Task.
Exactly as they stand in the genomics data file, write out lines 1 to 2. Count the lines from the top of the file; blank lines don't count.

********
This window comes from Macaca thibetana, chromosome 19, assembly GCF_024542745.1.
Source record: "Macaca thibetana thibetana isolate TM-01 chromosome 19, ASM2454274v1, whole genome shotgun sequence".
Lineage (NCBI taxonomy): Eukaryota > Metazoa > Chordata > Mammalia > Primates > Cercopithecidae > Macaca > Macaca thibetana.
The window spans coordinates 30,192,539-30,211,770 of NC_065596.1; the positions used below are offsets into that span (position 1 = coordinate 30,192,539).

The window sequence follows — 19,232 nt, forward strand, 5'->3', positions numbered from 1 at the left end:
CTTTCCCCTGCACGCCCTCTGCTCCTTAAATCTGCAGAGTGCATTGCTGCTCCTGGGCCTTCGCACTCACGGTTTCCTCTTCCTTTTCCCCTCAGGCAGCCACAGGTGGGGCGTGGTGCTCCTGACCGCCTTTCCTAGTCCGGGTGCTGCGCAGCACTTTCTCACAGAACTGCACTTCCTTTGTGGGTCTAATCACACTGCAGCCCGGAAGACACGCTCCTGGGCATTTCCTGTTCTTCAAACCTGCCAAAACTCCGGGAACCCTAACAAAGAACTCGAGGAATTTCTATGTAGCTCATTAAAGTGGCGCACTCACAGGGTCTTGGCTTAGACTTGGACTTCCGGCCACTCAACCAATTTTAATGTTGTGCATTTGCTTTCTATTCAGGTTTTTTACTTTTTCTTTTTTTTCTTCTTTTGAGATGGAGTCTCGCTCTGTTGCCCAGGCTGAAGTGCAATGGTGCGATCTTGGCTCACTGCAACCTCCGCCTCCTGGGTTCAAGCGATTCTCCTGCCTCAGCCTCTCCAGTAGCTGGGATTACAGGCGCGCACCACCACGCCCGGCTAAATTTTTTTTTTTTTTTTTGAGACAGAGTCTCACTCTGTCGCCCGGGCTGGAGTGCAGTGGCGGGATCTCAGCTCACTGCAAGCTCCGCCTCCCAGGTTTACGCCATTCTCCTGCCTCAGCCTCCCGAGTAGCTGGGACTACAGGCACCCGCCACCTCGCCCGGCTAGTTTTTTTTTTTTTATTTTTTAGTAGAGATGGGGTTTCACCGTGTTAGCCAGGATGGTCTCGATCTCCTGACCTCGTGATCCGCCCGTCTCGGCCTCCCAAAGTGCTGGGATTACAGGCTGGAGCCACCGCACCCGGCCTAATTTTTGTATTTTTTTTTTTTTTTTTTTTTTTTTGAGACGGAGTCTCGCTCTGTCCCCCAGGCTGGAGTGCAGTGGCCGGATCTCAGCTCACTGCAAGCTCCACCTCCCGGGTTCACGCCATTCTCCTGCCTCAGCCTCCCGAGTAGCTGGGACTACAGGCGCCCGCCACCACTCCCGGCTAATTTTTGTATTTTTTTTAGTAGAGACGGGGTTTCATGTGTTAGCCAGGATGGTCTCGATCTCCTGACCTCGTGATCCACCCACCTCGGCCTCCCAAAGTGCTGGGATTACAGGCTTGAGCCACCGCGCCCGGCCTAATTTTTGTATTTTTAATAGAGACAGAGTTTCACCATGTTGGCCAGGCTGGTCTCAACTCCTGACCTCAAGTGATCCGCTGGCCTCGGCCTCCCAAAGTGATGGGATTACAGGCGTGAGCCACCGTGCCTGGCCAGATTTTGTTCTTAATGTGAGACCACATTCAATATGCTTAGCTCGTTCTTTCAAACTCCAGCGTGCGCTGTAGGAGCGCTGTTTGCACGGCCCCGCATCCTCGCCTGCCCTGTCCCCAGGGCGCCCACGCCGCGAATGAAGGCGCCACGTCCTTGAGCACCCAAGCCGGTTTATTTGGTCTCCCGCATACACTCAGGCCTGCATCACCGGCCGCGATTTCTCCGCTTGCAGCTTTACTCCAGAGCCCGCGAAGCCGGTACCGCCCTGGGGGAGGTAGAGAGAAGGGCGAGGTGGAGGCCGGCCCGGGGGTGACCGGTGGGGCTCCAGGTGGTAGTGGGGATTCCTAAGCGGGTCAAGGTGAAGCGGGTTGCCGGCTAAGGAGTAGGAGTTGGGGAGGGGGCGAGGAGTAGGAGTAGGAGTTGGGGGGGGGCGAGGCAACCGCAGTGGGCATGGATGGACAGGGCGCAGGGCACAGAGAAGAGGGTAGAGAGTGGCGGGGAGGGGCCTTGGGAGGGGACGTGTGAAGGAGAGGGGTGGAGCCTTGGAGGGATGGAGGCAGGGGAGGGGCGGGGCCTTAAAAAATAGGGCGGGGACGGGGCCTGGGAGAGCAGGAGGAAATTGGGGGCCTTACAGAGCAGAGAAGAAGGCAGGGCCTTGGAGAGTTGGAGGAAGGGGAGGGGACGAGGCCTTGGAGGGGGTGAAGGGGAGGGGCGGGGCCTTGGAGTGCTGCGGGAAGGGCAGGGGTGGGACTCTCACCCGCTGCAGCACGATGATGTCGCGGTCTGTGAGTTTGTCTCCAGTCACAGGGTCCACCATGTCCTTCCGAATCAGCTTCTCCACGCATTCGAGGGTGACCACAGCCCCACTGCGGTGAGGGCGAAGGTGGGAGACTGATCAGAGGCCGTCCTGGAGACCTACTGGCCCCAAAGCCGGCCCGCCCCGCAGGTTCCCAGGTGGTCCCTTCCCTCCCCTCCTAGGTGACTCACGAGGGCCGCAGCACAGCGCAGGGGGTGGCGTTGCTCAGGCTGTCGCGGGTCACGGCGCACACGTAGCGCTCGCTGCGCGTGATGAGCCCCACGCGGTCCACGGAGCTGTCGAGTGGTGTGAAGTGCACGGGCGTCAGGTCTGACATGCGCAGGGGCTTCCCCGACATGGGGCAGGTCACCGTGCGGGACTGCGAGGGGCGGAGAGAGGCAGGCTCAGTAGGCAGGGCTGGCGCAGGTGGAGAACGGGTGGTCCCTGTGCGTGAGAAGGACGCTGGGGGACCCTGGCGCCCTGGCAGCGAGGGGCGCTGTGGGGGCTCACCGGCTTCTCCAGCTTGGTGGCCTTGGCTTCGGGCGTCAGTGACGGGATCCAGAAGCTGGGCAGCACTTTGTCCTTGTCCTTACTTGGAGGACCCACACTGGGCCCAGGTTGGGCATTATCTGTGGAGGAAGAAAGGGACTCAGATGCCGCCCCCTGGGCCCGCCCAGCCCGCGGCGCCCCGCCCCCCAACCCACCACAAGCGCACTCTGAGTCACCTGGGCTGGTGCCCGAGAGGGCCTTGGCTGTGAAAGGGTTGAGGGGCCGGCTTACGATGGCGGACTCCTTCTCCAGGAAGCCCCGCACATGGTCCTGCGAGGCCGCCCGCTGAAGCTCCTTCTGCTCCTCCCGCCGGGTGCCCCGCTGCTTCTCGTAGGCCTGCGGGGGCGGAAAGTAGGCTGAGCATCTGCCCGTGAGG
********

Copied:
This window comes from Macaca thibetana, chromosome 19, assembly GCF_024542745.1.
Source record: "Macaca thibetana thibetana isolate TM-01 chromosome 19, ASM2454274v1, whole genome shotgun sequence".